— Jack Archer • G. A. Henty

... to the martyrdom of Stephen is an important period in the history of the infant church. On and after the day of Pentecost (Acts 2) the apostles and followers of the risen Lord assumed a very bold attitude. They did not hesitate to speak openly in the temple (Acts 3:12-16) of the crime of putting "The Prince of Life" to death and asserted that He was risen from the dead. The priests and Sadducees strongly objected to this kind of preaching (Acts ...
— Bible Studies in the Life of Paul - Historical and Constructive • Henry T. Sell

... most splendid fight. I had a talk with him. He was in splendid spirits and most cordial. The California delegation headed by Theodore Bell has been made to look like a lot of wooden Indians. Bell himself was shouted down with the cry of "Hearst! Hearst!", the last time he rose to speak. The delegation is probably the most discredited one in ...
— The Letters of Franklin K. Lane • Franklin K. Lane

... "I see that you are right. Although some white men have set us a bad example, it is no reason that all should do so. The truths about which you speak are independent of man. There must be bad white men as well as bad red men; but I am sure that those who follow the example of Him of whom you tell me, the Son of the Great Spirit, must be good men. I will try to follow him, and when we get ...
— In the Rocky Mountains - A Tale of Adventure • W. H. G. Kingston

... figure which rose at their approach gave a familiar chuckling laugh and before it could speak, Judith exclaimed, "Marty Sneath, all by ...
— Miss Pat at Artemis Lodge • Pemberton Ginther

... and opened her door, and thus, for a space, she wept, having her arms about my neck; for she had been in sore terror for me, and for all the ship's company. But, soon, drying her tears, she grew very indignant with her nurse for having locked her into her room, and refused to speak to that good woman for near an hour. Yet I pointed out to her that she could be of very great use in dressing such wounds as had been received, and so she came back to her usual brightness, and brought out bandages, ...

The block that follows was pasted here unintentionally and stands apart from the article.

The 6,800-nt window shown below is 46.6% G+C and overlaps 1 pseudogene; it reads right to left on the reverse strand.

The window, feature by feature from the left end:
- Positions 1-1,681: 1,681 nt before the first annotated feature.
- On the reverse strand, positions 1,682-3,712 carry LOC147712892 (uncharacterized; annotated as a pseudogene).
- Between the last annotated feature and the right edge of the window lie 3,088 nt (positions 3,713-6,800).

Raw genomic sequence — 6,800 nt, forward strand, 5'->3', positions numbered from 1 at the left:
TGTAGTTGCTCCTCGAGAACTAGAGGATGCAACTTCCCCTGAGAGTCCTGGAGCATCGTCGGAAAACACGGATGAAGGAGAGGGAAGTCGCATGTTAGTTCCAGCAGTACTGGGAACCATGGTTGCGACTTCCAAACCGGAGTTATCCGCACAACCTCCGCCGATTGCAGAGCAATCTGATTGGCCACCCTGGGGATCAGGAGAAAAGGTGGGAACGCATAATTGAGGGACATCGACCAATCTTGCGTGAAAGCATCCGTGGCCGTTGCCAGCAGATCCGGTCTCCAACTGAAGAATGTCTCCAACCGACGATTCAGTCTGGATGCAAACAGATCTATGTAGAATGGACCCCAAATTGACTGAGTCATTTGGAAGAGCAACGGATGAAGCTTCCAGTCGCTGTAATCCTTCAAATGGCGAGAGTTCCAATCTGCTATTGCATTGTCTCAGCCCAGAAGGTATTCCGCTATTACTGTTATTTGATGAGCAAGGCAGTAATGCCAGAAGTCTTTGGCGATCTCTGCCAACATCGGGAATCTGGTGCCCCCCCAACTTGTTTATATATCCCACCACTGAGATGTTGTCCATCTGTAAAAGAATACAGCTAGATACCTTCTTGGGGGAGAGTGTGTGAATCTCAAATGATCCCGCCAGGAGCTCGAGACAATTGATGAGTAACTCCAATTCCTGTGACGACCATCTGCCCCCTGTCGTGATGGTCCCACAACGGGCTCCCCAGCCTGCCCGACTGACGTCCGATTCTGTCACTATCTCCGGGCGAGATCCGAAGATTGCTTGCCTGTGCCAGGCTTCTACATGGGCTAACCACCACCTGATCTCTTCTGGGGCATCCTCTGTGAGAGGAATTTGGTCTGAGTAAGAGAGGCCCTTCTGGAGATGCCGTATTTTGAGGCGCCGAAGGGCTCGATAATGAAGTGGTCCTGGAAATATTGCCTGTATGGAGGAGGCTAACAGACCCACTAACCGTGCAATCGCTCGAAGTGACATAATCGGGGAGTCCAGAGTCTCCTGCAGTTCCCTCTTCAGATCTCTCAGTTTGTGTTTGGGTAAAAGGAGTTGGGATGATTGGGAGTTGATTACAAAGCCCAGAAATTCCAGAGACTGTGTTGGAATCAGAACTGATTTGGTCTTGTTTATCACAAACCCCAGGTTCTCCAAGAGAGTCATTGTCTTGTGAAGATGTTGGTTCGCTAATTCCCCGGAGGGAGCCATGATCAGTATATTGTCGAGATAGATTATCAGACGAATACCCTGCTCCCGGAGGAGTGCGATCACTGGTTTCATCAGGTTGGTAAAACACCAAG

— The Boats of the "Glen Carrig" • William Hope Hodgson

... Christ and saints, and they are described in Latin from the Vulgate; but it was the runic inscriptions which John Mitchell Kemble puzzled out—a kind of rhymed soliloquy the cross itself was supposed to speak; and afterward he found the whole thing in an Anglo-Saxon MS. of the seventh or eighth century, far away from Scotland, in a library at Vercelli, near Milan. But it was written by the Northumbrian bard Caedmon, in a poem called "The Dream ...
— The Heather-Moon • C. N. Williamson and A. M. Williamson

... "the first time" when he awoke in the Nu. In fact, the articulate word and the voice were believed to be the most potent of creative forces, not remaining immaterial on issuing from the lips, but condensing, so to speak, into tangible substances; into bodies which were themselves animated by creative life and energy; into gods and goddesses who lived or who created in their turn. By a very short phrase Tumu had called forth the gods who order all things; for his "Come unto me!" uttered ...
— History Of Egypt, Chaldaea, Syria, Babylonia, and Assyria, Volume 1 (of 12) • G. Maspero